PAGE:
$75

Detective set

Plan Toys detective setDetective Set

This set has everything your little detective needs to solve whatever mystery they might encounter: an eye glasses, walkie-talkie, camera, a red lens, a periscope and a bag. Neighborhood watch? Watch out.

$40

Wooden doll stroller

Janod wooden doll strollerWooden Doll Stroller

Take their charges on a stroll around the block with this classic doll stroller. With the same versatility they're used to in their own ride, this heirloom quality carriage allows their doll or stuffy to face them or face the world.

$120

Sand play set

Plan Toys sand set

Whether you're hitting the beach or the backyard sandbox, this adorable wooden sand set is ready for action. Each scoop has an embossed pattern that's perfect for sand stamping. They're also totally suitable for water play in the wild or the bathtub.

$30

Water play set

Plan Toys water play set

Filled with sand or water, this tabletop sized activity set keeps little ones busy, quiet and happy. (A mama's ideal trifecta 😉). It's big enough to satisfy their play needs but not so big it's going to flood your floors if you bring the fun inside on a rainy day.

$100

Mini golf set

Plan Toys mini golf set

Fore! This mini golf set is lawn and living room ready. Set up a backyard competition or incorporate into homeschooling brain breaks that shift focus and build concentration.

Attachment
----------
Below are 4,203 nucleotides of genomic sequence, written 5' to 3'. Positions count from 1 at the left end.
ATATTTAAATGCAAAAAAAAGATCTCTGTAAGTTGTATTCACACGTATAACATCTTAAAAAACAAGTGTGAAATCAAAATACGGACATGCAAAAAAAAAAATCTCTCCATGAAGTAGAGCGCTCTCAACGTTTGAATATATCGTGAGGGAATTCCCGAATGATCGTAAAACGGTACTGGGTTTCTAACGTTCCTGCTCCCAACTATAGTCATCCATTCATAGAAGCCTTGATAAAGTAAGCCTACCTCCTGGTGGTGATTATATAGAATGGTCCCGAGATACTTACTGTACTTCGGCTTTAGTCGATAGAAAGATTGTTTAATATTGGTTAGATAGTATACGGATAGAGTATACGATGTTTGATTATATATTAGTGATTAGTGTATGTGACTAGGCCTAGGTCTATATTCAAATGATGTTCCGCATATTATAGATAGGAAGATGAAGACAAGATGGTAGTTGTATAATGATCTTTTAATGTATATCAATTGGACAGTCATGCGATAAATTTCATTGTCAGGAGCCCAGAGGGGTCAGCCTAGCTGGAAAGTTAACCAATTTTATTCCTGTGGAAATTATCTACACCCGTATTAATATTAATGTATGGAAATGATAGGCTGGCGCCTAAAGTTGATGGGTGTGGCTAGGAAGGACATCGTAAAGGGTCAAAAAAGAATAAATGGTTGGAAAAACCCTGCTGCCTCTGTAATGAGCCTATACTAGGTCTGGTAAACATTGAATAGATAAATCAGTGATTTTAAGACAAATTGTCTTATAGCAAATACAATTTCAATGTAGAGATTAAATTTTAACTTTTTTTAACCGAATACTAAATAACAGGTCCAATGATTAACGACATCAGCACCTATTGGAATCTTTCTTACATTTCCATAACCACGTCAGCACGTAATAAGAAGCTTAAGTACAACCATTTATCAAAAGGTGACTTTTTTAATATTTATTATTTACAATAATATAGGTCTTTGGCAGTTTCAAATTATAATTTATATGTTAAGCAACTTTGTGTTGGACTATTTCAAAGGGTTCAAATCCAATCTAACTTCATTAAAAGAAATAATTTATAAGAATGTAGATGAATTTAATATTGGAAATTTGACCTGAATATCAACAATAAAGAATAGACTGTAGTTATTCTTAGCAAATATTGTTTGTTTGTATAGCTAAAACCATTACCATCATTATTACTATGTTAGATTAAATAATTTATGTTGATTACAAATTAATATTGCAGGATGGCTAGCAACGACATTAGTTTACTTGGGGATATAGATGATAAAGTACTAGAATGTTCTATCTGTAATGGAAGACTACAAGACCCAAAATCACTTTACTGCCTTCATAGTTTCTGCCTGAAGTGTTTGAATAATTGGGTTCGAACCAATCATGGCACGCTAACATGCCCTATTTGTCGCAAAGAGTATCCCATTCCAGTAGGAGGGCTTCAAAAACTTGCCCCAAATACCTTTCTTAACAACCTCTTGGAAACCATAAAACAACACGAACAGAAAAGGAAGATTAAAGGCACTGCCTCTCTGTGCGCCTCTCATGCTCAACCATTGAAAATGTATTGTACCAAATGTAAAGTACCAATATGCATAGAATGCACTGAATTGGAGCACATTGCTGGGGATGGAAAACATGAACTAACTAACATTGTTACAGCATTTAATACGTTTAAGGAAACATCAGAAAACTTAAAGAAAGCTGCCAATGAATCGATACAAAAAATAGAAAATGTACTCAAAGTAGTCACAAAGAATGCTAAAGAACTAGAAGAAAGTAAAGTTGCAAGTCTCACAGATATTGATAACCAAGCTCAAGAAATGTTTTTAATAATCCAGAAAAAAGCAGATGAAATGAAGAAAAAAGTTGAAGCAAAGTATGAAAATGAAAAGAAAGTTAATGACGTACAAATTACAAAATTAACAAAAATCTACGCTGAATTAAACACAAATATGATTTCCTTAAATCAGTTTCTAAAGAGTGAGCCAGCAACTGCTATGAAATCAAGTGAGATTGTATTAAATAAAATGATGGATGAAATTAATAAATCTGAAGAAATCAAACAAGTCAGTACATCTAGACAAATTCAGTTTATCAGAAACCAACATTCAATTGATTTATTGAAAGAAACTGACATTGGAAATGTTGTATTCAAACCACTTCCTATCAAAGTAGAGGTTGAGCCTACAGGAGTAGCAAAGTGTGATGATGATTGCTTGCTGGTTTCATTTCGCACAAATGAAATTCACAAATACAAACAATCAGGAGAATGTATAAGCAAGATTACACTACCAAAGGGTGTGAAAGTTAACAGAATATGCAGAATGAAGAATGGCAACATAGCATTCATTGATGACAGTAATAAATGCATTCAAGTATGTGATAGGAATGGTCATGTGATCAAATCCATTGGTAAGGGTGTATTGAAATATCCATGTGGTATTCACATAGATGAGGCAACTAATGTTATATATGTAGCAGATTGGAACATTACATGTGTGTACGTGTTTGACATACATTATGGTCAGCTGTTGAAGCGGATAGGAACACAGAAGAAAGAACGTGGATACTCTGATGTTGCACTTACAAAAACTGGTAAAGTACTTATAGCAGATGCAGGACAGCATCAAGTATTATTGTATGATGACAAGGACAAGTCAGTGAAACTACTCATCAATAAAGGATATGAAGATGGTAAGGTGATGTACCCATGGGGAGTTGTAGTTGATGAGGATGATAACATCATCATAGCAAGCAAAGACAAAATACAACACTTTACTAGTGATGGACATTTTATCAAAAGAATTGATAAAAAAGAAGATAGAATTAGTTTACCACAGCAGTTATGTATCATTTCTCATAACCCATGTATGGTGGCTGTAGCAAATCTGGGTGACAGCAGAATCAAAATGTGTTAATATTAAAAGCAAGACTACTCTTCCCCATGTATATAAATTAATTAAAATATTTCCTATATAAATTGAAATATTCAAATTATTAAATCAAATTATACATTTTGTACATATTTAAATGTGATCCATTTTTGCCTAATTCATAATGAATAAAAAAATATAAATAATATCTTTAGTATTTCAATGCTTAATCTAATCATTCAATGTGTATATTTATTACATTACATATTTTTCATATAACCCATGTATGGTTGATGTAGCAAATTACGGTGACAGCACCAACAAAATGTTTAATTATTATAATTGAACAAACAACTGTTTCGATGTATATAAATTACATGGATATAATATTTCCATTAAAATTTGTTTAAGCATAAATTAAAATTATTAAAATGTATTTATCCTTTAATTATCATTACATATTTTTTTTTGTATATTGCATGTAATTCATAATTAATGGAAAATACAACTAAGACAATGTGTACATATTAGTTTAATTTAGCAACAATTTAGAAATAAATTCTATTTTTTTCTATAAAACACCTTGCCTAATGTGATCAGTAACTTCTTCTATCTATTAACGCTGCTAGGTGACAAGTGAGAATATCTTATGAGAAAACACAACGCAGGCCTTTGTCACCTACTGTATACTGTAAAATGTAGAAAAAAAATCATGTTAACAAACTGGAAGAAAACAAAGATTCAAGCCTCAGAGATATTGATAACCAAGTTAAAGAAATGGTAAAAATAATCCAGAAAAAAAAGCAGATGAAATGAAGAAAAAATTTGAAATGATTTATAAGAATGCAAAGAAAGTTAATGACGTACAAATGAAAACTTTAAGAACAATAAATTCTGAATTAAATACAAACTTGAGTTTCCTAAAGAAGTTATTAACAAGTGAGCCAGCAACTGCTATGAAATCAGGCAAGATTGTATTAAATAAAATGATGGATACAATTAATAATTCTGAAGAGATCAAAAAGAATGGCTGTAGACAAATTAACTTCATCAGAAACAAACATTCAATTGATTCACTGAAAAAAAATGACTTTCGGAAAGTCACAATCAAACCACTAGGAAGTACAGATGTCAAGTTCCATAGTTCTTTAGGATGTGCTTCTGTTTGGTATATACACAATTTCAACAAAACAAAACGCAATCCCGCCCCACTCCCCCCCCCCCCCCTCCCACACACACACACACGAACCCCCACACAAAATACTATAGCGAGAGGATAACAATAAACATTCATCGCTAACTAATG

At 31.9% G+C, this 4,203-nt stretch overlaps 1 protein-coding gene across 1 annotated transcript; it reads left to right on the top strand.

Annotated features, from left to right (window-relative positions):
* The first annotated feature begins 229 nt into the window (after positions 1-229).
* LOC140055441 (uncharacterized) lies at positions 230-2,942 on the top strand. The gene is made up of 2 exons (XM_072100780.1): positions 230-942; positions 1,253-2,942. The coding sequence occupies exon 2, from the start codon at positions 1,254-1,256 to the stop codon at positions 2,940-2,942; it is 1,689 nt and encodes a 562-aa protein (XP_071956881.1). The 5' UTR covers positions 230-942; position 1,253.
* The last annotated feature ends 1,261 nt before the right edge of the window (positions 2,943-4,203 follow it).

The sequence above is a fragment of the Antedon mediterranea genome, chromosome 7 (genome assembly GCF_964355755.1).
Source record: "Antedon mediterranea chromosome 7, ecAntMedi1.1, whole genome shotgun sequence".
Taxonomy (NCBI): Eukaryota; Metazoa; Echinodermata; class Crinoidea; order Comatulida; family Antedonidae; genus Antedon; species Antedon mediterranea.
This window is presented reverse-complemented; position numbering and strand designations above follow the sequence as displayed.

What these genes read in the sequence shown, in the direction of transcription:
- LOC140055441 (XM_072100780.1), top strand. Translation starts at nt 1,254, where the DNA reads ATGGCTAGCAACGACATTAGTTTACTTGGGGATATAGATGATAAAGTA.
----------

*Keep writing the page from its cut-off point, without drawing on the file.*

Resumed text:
$40

Vintage scooter balance bike

Janod retro scooter balance bike

Pedals are so 2010. Balance bikes are the way to go for learning to ride a bike while skipping the training wheels stage altogether. This impossibly cool retro scooter-style is built to cruise the neighborhood or open indoor space as they're learning.

$121

Wooden rocking pegasus

plan toys wooden rocking pegasus

Your little will be ready to take flight on this fun pegasus. It gently rocks back and forth, but doesn't skimp on safety—its winged saddle, footrests and backrest ensure kids won't fall off whether they're rocking inside or outside.

$100

Croquet set

Plan Toys croquet set

The cutest croquet set we've ever seen! With adorable animal face wooden balls and a canvas bag for easy clean up, it's also crafted to stick around awhile. Round after round, it's great for teaching kiddos math and problem-solving skills as well.

$45

Wooden digital camera

fathers factory wooden digital camera

Kids get the chance to assemble the camera on their own then can adventure anywhere to capture the best moments. With two detachable magnetic lenses, four built-in filters and video recorder, your little photographer can tap into their creativity from summertime to the holidays.

$179

Wooden bulldozer toy

plan toys wooden bulldozer toy

Whether they're digging up sand in the backyad or picking up toys inside, kids can get as creative as they want picking up and moving things around. Even better? Its wooden structure means it's not an eye sore to look at wherever your digger drops it.

$100

Pull-along hippo

janod toys pull along hippo toy

There's just something so fun about a classic pull-along toy and we love that they seamlessly transition between indoor and outdoor play. Crafted from solid cherry and beechwood, it's tough enough to endure outdoor spaces your toddler takes it on.

$33

Baby forest fox ride-on

janod toys baby fox ride on

Toddlers will love zooming around on this fox ride-on, and it's a great transition toy into traditional balance bikes. If you take it for a driveway adventure, simply use a damp cloth to wipe down the wheels before bringing back inside.

$88